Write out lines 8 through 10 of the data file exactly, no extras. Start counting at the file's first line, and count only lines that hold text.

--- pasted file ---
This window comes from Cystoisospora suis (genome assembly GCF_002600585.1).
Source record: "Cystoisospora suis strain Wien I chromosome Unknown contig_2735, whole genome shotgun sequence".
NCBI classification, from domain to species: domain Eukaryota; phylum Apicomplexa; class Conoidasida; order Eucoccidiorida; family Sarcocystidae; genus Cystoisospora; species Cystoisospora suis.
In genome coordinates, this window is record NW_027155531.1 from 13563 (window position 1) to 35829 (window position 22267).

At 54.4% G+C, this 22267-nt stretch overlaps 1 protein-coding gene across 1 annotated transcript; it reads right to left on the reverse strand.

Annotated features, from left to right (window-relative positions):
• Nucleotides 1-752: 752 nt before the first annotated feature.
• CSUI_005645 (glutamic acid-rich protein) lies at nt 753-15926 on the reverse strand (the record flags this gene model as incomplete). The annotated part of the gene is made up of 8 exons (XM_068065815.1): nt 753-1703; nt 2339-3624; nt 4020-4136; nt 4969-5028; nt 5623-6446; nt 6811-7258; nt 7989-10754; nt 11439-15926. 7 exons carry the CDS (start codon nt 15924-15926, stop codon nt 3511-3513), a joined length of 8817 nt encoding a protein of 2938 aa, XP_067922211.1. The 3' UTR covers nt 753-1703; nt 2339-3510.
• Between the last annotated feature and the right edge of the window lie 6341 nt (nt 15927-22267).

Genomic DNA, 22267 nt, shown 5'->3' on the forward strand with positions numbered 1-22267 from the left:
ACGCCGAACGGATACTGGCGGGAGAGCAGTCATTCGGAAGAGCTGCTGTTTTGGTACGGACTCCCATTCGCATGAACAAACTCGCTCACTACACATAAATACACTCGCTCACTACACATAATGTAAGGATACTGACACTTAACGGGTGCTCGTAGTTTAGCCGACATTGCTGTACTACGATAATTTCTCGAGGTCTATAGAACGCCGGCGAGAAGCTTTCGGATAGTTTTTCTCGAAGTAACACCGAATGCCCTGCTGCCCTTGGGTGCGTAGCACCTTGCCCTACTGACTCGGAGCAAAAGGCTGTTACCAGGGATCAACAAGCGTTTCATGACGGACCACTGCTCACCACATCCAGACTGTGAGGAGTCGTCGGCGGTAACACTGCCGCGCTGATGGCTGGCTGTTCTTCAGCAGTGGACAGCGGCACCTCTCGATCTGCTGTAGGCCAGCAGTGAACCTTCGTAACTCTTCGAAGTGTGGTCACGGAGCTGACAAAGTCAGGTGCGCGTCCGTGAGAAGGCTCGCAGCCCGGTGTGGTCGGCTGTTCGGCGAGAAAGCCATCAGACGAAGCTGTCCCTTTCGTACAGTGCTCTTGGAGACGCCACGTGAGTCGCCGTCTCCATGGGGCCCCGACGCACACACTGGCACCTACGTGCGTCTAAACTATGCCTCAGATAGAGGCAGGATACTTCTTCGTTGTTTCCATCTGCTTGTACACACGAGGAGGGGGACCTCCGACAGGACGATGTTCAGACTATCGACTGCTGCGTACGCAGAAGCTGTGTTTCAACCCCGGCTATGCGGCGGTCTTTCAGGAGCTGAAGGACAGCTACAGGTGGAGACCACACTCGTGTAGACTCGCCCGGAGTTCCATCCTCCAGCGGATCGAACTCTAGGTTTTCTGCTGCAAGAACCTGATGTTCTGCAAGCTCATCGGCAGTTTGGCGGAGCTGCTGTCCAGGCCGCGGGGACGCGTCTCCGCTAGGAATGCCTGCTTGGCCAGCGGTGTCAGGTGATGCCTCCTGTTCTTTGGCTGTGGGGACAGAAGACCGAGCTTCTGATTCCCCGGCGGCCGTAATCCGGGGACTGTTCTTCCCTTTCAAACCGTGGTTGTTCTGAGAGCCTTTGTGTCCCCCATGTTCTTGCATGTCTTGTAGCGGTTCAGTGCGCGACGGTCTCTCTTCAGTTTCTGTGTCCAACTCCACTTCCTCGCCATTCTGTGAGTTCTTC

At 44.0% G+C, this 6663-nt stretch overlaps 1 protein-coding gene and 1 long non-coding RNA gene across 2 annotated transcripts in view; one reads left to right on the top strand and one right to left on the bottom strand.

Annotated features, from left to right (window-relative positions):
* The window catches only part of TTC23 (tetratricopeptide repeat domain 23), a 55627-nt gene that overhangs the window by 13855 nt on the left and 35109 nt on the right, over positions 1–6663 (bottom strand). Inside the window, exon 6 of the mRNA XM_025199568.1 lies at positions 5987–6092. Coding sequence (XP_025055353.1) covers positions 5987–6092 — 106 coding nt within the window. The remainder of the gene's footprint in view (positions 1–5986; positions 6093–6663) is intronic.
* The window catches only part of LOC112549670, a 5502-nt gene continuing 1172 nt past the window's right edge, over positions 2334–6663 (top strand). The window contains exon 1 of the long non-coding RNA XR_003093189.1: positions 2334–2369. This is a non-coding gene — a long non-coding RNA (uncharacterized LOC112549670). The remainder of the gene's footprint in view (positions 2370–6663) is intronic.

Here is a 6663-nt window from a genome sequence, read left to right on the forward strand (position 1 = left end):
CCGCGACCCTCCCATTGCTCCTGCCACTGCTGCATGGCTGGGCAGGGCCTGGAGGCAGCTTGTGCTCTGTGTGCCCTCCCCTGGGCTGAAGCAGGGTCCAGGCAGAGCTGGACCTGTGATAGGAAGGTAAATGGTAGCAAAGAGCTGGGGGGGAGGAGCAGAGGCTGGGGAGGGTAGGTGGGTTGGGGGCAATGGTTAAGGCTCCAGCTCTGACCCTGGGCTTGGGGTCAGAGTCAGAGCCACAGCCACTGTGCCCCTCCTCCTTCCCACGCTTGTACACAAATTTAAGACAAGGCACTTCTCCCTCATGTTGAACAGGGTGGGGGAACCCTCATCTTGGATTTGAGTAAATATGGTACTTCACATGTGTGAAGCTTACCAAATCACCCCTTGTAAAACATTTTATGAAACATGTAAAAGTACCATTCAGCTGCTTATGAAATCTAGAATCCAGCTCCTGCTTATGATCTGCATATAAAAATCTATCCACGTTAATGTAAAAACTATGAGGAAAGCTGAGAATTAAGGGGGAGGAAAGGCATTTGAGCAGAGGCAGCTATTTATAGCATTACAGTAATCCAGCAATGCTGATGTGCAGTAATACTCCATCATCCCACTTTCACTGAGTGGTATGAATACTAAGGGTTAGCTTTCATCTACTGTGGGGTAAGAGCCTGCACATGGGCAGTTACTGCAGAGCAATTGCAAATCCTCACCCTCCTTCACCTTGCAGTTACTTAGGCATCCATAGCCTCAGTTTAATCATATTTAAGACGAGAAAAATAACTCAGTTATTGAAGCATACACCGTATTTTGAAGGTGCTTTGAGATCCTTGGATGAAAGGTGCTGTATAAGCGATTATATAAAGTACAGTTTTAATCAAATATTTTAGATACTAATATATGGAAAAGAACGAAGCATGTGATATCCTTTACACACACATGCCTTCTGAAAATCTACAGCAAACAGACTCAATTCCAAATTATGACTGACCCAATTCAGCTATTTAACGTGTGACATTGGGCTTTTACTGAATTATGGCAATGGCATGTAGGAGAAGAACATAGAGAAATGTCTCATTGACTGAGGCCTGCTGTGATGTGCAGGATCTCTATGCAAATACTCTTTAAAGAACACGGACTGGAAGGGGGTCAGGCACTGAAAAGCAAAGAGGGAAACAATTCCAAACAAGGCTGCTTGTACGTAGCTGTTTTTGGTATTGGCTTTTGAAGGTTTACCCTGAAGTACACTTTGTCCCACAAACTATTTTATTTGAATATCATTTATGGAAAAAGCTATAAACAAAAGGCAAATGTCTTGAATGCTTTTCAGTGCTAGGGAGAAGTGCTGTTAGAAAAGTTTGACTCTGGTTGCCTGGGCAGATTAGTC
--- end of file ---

• CSUI_005645 (glutamic acid-rich protein) lies at nt 753-15926 on the reverse strand (the record flags this gene model as incomplete). The annotated part of the gene is made up of 8 exons (XM_068065815.1): nt 753-1703; nt 2339-3624; nt 4020-4136; nt 4969-5028; nt 5623-6446; nt 6811-7258; nt 7989-10754; nt 11439-15926. 7 exons carry the CDS (start codon nt 15924-15926, stop codon nt 3511-3513), a joined length of 8817 nt encoding a protein of 2938 aa, XP_067922211.1. The 3' UTR covers nt 753-1703; nt 2339-3510.
• Between the last annotated feature and the right edge of the window lie 6341 nt (nt 15927-22267).

Genomic DNA, 22267 nt, shown 5'->3' on the forward strand with positions numbered 1-22267 from the left: